Fun and Learning: Blending Design and Development Dimensions in Serious Games through Narrative and Characters

  • Tim MarshEmail author
  • Li Zhiqiang Nickole
  • Eric Klopfer
  • Chuang Xuejin
  • Scot Osterweil
  • Jason Haas


This chapter describes the development of four versions of a game for learning and comparative study carried out in a Singapore high school to shed light on the effectiveness of puzzle and narrative-based games in engaging students, their learning experience and understanding of the physics concepts of displacement and velocity. In particular, it describes the introduction of an off-screen character to help reach a synergy of fun and learning, through an optimal blend of design and development dimensions. The off-screen character achieves this through narration of an extended narrative/story intertwined with aspects of the learning topics. In this way the character’s purpose is twofold; firstly, as part of the narrative/story and secondly, as learning partner or assistant. Results from the study demonstrate that while some aspects of learning were comparable from both the puzzle and narrative versions of the game, the narrative versions provided a flexible and powerful approach to introduce technical/scientific terms and language associated with the topics of learning. In addition, players consistently rated the narrative versions as being more fun, more exciting, and more engaging. While relatively simple, it is argued that this approach is cost-effective and accessible in informing academics and teachers in schools in customizing their own virtual environments, simulations, games for learning, serious games, and commercially available off-the-shelf titles (COTS) with topics from the curriculum.


Gaming Experience Game Mechanic Learning Topic Game Feature Learning Game 
These keywords were added by machine and not by the authors. This process is experimental and the keywords may be updated as the learning algorithm improves.



The research described herein is funded through the Singapore-MIT GAMBIT Games Lab and is part of the project “Investigating the role of narrative in puzzle-based games and their relationship to students’ engaged learning experience”. Thanks to all members of the original Waker 1.0 development team (MIT, Summer 2009): Chuang Xuejin, Brandon Cebenka, Rini Ong Zhi Qian, Steven Setiawan, Anna Loparev, Lin Yuanqin, Eunice Khoo, Wong Chang You, Rich Vreeland, Kevin Driscoll, Sara Verrilli, Geoffrey Long, and product owners: Scot Osterweil, Eric Klopfer, Tim Marsh and Lan Xuan Le. Thanks also to Waker 2.0 development team led by Tim Marsh (NUS, 2010–2011): Lin Yuanqin, Steven Setiawan, Ho Yun, Diana Marsh, Yih-Lun Huang and Audrey Tan who assisted with programming, artwork, audio, character voiceover, study preparation and studies, respectively. Special thanks to teachers, staff and students of Hwa Chong Institution, Singapore.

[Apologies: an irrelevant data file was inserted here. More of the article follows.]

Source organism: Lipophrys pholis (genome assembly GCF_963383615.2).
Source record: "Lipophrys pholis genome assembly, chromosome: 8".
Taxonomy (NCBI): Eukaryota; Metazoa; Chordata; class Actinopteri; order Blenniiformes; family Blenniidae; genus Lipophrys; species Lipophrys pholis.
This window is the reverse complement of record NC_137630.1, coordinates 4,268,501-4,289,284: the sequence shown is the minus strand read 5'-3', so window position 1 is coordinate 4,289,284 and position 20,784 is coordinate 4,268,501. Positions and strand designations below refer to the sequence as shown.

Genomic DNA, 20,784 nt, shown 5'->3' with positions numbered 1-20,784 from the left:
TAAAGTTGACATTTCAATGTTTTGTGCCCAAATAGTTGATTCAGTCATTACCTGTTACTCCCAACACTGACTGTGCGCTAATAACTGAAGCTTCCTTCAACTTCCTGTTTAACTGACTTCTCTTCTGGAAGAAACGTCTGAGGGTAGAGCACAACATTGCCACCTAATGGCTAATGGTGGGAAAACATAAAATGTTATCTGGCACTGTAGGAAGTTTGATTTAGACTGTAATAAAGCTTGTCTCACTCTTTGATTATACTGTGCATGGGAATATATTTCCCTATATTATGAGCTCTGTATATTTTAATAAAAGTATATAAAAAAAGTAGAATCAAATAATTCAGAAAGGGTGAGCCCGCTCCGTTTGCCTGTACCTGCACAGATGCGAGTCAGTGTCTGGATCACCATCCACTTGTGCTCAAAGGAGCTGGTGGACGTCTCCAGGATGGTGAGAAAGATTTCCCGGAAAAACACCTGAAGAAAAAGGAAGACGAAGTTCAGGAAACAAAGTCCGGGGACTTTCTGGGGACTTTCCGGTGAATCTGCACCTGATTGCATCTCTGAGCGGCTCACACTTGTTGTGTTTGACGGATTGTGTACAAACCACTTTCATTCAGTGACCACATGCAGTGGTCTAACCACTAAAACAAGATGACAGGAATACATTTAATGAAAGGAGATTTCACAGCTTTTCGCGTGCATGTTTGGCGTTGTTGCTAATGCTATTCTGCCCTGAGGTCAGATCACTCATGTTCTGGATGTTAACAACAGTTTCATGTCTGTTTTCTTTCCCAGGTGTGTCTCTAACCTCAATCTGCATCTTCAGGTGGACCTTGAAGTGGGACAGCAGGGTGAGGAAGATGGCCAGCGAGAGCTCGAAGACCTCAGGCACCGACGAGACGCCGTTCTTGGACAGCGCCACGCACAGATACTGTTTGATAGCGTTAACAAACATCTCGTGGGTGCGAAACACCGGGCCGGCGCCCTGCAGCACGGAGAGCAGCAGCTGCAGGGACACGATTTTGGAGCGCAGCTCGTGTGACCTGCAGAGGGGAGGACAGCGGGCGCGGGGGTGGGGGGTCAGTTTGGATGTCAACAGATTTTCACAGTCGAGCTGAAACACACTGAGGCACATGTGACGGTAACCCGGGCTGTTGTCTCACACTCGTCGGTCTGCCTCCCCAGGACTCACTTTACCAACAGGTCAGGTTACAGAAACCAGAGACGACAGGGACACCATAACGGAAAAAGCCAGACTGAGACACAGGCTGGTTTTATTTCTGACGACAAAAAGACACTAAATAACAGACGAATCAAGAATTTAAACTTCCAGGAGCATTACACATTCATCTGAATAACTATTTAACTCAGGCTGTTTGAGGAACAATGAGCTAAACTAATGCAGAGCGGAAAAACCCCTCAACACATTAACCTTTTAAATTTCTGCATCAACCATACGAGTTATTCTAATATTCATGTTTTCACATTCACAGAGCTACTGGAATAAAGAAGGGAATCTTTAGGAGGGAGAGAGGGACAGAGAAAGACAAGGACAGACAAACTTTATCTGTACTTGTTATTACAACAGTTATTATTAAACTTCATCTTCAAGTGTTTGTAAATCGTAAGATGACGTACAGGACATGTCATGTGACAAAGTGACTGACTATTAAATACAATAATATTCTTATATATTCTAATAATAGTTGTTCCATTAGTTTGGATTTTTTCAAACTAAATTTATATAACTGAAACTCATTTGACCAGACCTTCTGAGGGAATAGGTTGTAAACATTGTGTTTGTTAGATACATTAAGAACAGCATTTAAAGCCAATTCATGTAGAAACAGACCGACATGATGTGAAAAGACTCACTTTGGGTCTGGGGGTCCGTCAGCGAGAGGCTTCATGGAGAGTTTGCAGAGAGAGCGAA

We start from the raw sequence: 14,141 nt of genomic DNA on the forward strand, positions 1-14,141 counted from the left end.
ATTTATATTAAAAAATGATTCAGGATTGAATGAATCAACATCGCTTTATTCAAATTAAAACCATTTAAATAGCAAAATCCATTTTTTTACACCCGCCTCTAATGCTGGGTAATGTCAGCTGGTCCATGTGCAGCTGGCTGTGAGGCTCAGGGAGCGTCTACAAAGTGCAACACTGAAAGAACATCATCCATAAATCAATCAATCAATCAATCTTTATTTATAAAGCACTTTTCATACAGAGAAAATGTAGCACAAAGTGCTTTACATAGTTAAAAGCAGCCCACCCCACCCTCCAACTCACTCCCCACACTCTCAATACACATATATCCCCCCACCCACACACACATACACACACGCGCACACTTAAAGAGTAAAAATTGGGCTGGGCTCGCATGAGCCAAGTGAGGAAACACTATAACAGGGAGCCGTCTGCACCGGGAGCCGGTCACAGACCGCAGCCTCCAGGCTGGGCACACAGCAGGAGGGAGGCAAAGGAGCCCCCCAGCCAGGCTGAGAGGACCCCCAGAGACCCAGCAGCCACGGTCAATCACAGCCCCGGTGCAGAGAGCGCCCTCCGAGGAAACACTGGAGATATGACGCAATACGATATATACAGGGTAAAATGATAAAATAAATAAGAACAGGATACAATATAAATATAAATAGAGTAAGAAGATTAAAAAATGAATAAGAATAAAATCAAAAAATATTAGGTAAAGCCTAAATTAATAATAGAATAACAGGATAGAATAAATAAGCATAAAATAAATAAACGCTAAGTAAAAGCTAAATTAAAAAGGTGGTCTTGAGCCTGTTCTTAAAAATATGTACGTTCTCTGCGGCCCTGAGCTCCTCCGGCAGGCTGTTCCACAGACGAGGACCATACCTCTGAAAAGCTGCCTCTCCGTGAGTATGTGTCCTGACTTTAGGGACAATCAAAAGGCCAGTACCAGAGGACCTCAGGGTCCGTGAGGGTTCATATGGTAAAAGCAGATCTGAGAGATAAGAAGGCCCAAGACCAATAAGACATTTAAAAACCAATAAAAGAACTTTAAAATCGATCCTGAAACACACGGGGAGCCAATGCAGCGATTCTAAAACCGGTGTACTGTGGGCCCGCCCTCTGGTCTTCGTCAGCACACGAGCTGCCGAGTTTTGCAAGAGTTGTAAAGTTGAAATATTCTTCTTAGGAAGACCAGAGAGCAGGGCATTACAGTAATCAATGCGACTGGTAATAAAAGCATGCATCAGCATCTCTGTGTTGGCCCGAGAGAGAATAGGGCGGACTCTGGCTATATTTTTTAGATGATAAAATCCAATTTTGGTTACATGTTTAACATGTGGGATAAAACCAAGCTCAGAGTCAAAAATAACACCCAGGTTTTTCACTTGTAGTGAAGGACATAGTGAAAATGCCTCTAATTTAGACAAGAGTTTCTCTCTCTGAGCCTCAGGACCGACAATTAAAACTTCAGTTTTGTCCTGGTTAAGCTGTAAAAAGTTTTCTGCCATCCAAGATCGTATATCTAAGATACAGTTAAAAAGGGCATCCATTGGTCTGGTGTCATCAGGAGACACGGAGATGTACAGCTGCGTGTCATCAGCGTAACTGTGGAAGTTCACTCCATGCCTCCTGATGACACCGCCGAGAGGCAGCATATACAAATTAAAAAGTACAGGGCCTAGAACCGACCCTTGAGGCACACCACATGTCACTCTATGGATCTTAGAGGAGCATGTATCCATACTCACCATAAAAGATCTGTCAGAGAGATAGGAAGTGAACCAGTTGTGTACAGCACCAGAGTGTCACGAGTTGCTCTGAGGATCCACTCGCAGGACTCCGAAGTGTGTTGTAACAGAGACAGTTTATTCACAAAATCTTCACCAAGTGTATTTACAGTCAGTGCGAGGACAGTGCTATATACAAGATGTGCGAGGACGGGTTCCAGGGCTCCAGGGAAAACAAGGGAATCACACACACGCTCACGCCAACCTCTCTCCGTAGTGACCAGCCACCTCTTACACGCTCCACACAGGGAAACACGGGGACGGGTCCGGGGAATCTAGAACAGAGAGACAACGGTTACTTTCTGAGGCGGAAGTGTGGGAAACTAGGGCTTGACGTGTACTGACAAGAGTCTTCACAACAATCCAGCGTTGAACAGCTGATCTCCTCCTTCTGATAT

1. Bandura, A.: Self-Efficacy: The Exercise of Control. W. H. Freeman, New York (1997)Google Scholar
  2. Behrend, T., Thompson, L.F.: Similarity effects in online training: effects with computerized trainer agents. J. Comput. Human Behav. 27, 1201–1206 (2011)Google Scholar
  3. Gulz, A.: Benefits of virtual characters in computer based learning environments: Claims and evidence. Int. J. Artif. Intell. Educ. 14, 313–334 (2004)Google Scholar
  4. Gulz, A., Haake, M.: Visual design of virtual pedagogical agents: Naturalism versus stylization in static appearance. In: Proceedings of the 3rd International Design and Engagability Conference, NordiChi 2006, Oslo, Norway (2006)Google Scholar
  5. Haake, M.: Embodied pedagogical agents: From visual impact to pedagogical implications. Doctoral Thesis, Department of Design Sciences, Lund University, Sweden (2009)Google Scholar
  6. Henriksen, T.D.: Dimensions in educational game-design: Perspectives on designing and implementing game-based learning processes in the educational setting. Nordic Playground, Reykjavik (2006)Google Scholar
  7. Kim, Y.: Desirable characteristics of learning companions. Int. J. Artif. Intell. Educ. 17(4), 371–388 (2007)Google Scholar
  8. Marsh, T., Li Zhiqiang, N., Chuang, X., Klopfer, E., Osterweil, S., Haas, J.: Narrative and puzzle-based serious games and their relationship to students’ engaged learning experience. In: CGames 2010, 15th International Conference on Computer Games: AI, Animation, Mobile, Interactive Multimedia, Educational & Serious Games, Louisville (2010a)Google Scholar
  9. Marsh, T., Li Zhiqiang, N., Chuang, X., Klopfer, E., Osterweil, S., Haas, J.: Investigating narrative and puzzle-based serious games and their relationship to students’ engaged learning experience. In: 1st International Workshop on Serious Games Development and Applications, Derby, UK (2010b)Google Scholar
  10. Marsh, T., Li Zhiqiang, N., Klopfer, E., Chuang, X., Osterweil, S., Haas, J.: Fun and Learning: The Power of Narrative, Foundations of Digital Games 2011 (FDG2011), Bordeaux, France (2011)Google Scholar
  11. Waker: Versions 1.0 and 2.0. Available from: Singapore-MIT GAMBIT Games Lab, MIT: DOI= (2009, 2011)

Copyright information

© Springer-Verlag London Limited 2011

Authors and Affiliations

  • Tim Marsh
    • 1
    Email author
  • Li Zhiqiang Nickole
    • 2
  • Eric Klopfer
    • 3
  • Chuang Xuejin
    • 4
  • Scot Osterweil
    • 5
  • Jason Haas
    • 6
  1. 1.James Cook UniversityQLDAustralia
  2. 2.Ubisoft & National University of SingaporeSingaporeSingapore
  3. 3.The Education Arcade, Massachusetts Institute of TechnologyCambridgeUSA
  4. 4.National University of SingaporeSingaporeSingapore
  5. 5.The Education Arcade, Massachusetts Institute of TechnologyCambridgeUSA
  6. 6.Comparative Media Studies Massachusetts Institute of TechnologyCambridgeUSA

Personalised recommendations